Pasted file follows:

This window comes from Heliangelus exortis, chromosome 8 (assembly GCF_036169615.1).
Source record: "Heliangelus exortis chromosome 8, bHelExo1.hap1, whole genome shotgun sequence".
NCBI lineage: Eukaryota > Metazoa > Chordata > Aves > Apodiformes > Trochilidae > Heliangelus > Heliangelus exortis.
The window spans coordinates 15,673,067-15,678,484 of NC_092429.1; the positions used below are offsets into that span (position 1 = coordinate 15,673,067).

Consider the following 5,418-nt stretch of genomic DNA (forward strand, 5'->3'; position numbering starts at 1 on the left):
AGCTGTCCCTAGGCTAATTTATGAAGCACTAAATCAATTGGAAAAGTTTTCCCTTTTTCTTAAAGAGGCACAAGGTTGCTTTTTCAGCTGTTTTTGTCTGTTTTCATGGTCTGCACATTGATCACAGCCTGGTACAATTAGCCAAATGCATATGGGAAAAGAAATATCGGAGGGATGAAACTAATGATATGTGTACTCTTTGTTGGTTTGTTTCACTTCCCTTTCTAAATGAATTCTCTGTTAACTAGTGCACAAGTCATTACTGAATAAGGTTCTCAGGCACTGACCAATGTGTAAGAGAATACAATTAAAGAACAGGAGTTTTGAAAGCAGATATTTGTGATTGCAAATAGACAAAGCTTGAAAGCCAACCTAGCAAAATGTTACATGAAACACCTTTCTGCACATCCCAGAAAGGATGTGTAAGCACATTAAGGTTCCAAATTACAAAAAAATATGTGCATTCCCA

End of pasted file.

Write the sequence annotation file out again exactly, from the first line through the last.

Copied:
This window comes from Heliangelus exortis, chromosome 8 (assembly GCF_036169615.1).
Source record: "Heliangelus exortis chromosome 8, bHelExo1.hap1, whole genome shotgun sequence".
NCBI lineage: Eukaryota > Metazoa > Chordata > Aves > Apodiformes > Trochilidae > Heliangelus > Heliangelus exortis.
The window spans coordinates 15,673,067-15,678,484 of NC_092429.1; the positions used below are offsets into that span (position 1 = coordinate 15,673,067).

Consider the following 5,418-nt stretch of genomic DNA (forward strand, 5'->3'; position numbering starts at 1 on the left):
AGCTGTCCCTAGGCTAATTTATGAAGCACTAAATCAATTGGAAAAGTTTTCCCTTTTTCTTAAAGAGGCACAAGGTTGCTTTTTCAGCTGTTTTTGTCTGTTTTCATGGTCTGCACATTGATCACAGCCTGGTACAATTAGCCAAATGCATATGGGAAAAGAAATATCGGAGGGATGAAACTAATGATATGTGTACTCTTTGTTGGTTTGTTTCACTTCCCTTTCTAAATGAATTCTCTGTTAACTAGTGCACAAGTCATTACTGAATAAGGTTCTCAGGCACTGACCAATGTGTAAGAGAATACAATTAAAGAACAGGAGTTTTGAAAGCAGATATTTGTGATTGCAAATAGACAAAGCTTGAAAGCCAACCTAGCAAAATGTTACATGAAACACCTTTCTGCACATCCCAGAAAGGATGTGTAAGCACATTAAGGTTCCAAATTACAAAAAAATATGTGCATTCCCA